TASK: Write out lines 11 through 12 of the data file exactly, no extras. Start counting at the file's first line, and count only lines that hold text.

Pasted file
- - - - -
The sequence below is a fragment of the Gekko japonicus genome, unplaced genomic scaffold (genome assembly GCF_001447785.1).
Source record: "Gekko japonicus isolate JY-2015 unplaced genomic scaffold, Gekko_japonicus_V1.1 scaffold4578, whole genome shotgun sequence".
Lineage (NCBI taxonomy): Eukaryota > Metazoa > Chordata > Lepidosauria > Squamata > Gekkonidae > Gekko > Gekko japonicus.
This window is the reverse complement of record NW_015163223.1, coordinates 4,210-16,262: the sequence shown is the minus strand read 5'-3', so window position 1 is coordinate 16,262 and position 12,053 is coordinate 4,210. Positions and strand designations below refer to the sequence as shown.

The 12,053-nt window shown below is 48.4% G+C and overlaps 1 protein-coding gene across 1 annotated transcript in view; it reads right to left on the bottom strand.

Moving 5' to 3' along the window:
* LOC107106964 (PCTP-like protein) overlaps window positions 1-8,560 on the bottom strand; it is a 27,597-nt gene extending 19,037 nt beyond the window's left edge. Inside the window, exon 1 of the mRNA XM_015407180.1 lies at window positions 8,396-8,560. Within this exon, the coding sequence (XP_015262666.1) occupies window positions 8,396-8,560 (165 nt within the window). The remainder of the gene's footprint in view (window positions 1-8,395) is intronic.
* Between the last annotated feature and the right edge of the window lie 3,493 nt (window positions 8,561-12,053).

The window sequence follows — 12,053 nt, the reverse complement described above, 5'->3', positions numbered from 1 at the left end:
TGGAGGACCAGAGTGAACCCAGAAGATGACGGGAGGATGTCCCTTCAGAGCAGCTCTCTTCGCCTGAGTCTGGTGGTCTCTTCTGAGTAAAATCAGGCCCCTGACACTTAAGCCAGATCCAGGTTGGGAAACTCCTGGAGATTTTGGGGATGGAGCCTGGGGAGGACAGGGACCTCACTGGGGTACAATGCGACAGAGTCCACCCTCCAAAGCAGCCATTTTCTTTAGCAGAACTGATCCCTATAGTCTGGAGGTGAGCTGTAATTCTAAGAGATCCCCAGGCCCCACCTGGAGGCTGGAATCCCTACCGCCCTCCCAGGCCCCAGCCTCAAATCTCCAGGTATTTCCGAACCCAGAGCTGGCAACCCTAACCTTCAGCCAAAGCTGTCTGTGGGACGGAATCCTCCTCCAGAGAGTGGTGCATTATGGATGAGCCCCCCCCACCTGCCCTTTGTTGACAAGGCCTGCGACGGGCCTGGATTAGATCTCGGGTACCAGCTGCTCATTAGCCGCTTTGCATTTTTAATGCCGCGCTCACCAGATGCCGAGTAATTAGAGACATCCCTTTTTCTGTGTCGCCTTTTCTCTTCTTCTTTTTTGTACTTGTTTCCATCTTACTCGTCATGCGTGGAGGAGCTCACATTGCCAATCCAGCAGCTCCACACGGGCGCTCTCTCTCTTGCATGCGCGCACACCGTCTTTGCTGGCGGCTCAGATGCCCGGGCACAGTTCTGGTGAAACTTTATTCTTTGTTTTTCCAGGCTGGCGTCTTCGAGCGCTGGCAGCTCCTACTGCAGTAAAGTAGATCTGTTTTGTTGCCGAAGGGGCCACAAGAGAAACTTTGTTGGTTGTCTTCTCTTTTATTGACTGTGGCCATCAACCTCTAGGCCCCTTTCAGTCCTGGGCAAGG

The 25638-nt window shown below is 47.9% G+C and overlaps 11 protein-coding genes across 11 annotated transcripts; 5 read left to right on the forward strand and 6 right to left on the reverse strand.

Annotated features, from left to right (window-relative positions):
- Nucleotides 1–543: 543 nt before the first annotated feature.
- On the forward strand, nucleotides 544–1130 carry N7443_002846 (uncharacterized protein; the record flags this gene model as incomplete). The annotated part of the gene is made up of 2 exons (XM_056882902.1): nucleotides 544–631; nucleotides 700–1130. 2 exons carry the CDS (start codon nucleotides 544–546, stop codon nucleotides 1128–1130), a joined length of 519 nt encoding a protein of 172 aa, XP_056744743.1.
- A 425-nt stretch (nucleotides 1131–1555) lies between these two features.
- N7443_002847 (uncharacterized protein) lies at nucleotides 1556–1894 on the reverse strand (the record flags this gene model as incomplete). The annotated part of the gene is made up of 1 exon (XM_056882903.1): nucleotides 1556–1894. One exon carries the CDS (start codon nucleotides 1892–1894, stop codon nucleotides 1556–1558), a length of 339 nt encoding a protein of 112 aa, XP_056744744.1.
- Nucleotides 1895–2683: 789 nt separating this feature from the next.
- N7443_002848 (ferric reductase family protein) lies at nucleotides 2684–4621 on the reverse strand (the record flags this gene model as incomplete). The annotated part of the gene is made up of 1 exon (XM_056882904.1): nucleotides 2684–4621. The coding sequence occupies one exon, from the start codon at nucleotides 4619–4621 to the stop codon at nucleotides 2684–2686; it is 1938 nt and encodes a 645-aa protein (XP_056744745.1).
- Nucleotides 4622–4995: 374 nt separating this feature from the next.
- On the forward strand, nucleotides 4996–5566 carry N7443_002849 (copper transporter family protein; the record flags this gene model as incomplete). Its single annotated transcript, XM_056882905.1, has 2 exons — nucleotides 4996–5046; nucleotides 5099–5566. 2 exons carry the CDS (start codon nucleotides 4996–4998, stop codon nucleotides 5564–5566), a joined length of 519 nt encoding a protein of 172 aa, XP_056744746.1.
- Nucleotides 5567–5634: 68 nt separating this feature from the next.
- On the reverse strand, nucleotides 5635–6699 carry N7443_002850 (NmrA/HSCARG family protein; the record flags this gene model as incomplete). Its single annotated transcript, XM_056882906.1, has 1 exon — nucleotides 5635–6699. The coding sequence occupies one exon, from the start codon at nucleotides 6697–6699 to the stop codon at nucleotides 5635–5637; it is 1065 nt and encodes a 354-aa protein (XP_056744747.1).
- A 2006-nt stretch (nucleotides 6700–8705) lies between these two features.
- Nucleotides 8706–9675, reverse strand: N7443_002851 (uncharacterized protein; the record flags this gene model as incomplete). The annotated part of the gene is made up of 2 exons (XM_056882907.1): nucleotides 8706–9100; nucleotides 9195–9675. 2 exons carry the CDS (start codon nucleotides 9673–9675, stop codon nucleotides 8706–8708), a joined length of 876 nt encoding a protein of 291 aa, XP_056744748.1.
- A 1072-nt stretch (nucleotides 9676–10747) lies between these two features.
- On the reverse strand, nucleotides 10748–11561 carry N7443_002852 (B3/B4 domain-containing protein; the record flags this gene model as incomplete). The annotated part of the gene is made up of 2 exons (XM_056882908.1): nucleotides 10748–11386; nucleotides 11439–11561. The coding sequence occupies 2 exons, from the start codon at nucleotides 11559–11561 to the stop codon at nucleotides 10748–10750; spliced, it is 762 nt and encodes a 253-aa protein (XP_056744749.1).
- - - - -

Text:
The 25638-nt window shown below is 47.9% G+C and overlaps 11 protein-coding genes across 11 annotated transcripts; 5 read left to right on the forward strand and 6 right to left on the reverse strand.

Annotated features, from left to right (window-relative positions):